infrastructure in senegalInfrastructure in Senegal is on its way to being efficient and up-to-date. Senegal currently spends $911 million on infrastructure each year, but $312 million is wasted due to inefficiencies. According to the World Bank, Senegal cannot meet standards of efficiency because it has an annual funding gap of $578 million which could be closed by increased investment by the private sector.

In terms of physical infrastructure, Senegal has 19 airports, a total railway line length of 906 km and a road connectivity of 0.07 kilometers per square kilometers of land. While these statistics are far better than a couple decades ago, Senegal still falls behind the rest of the world. Senegal’s road connectivity of 0.07 is far below that of the world average of 0.46. Additionally, only 61 percent of the population has access to electricity.

In order for Senegal to catch up to the rest of the world, they will need major increases in funding. According to the World Bank’s Global Competitiveness Index (GCI), which assesses the “competitiveness landscape” of a country’s economy, Senegal came in with a score of 3.7 for the 2015-2016 year. The score is also an indicator of the level of transport, electricity and telephone infrastructure. Senegal compares poorly to other countries, but it must be noted that the highest scoring countries are developed nations with access to greater funding.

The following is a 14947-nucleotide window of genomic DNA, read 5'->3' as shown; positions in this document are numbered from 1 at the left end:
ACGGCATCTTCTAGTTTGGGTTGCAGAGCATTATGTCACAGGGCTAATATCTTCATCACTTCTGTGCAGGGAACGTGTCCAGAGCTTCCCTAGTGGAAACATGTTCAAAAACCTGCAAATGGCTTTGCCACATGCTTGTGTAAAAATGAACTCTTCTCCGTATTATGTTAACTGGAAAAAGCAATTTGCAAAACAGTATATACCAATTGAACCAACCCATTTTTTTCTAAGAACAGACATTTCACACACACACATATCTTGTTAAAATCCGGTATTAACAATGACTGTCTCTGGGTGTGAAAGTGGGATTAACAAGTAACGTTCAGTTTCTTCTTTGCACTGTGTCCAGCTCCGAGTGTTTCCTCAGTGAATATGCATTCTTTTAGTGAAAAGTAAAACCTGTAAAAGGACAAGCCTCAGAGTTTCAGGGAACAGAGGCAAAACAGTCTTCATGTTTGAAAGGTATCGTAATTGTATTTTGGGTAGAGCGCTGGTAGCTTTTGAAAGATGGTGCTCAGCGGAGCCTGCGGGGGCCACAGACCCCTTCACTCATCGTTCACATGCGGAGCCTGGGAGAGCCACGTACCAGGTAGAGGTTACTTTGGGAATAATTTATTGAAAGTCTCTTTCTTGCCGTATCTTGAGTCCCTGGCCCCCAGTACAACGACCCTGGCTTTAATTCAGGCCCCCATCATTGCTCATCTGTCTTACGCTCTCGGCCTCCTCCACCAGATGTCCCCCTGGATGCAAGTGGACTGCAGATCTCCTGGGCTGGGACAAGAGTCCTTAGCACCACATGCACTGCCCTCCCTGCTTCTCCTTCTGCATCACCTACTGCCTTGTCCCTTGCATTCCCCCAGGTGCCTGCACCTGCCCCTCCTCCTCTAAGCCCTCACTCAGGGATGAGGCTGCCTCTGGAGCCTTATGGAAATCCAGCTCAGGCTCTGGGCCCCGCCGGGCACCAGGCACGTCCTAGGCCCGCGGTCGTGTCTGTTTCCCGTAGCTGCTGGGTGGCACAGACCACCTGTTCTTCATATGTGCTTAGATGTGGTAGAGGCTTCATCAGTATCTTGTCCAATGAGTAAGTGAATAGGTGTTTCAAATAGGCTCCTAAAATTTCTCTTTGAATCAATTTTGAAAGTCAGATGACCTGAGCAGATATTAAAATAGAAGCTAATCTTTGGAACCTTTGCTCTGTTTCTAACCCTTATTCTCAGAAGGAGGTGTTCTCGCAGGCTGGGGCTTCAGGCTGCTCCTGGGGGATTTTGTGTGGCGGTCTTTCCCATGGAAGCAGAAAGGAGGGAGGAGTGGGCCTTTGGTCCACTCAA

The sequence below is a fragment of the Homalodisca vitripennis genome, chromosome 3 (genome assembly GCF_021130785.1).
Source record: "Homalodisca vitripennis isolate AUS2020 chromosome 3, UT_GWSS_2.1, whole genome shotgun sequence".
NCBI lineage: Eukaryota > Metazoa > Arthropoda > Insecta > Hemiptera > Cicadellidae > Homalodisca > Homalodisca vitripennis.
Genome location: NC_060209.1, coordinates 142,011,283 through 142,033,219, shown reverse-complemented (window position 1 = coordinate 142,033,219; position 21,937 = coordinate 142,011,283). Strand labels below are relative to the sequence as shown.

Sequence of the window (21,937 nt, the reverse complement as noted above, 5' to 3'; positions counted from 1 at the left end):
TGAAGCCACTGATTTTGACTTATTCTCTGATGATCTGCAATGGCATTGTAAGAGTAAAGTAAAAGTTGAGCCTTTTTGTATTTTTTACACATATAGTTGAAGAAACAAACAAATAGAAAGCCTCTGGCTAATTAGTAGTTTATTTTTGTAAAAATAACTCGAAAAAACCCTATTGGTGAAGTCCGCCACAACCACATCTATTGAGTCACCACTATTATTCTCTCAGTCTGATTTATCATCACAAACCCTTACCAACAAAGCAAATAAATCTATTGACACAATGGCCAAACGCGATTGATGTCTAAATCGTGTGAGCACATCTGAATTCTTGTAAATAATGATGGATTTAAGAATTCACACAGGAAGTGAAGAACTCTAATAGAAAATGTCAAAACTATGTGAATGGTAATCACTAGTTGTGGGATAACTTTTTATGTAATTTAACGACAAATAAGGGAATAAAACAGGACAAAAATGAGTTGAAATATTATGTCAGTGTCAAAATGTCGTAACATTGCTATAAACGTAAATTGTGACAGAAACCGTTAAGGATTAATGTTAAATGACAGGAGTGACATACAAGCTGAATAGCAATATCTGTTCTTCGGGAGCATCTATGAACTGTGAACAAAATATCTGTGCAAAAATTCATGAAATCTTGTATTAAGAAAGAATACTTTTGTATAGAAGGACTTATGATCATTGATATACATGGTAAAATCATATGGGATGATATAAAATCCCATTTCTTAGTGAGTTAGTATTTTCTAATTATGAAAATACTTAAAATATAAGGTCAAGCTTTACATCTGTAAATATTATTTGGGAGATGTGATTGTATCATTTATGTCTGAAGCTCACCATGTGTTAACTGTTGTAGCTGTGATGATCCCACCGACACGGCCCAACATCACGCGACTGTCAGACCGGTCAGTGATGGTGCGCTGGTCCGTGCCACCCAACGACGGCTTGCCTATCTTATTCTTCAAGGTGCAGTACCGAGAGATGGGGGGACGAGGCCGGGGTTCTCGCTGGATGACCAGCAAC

A number of developmental agencies, such as the African Development Bank (AFDB) have projects in Senegal. Between 2008 and 2012, the AFDB conducted the Road Development and Transport Facilitation Project, which focused on improving road infrastructure in the Southern Bamako-Dakar Corridor between Senegal and Mali. While the main goal of the project was to make Senegal’s main port more accessible to Mali, the improved road has provided better access and transportation to the people of Senegal as well. Transportation has become much more convenient for villagers in the region, and there have been major reductions in flooding and erosion of the road.

Ultimately, infrastructure in Senegal is much better than that in other developing countries, but it still needs a lot of improvement. Most of this work cannot be completed without significant increases in funding that will have to come from private and foreign investment. Senegal has the potential to raise its GCI score through improvements to its infrastructure and should do what it can to garner more financial support from other nations and independent organizations.

– Liyanga de Silva

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